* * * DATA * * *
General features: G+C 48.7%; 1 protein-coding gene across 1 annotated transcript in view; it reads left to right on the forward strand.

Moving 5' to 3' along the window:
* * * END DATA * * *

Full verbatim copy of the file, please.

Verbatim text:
General features: G+C 48.7%; 1 protein-coding gene across 1 annotated transcript in view; it reads left to right on the forward strand.

Moving 5' to 3' along the window: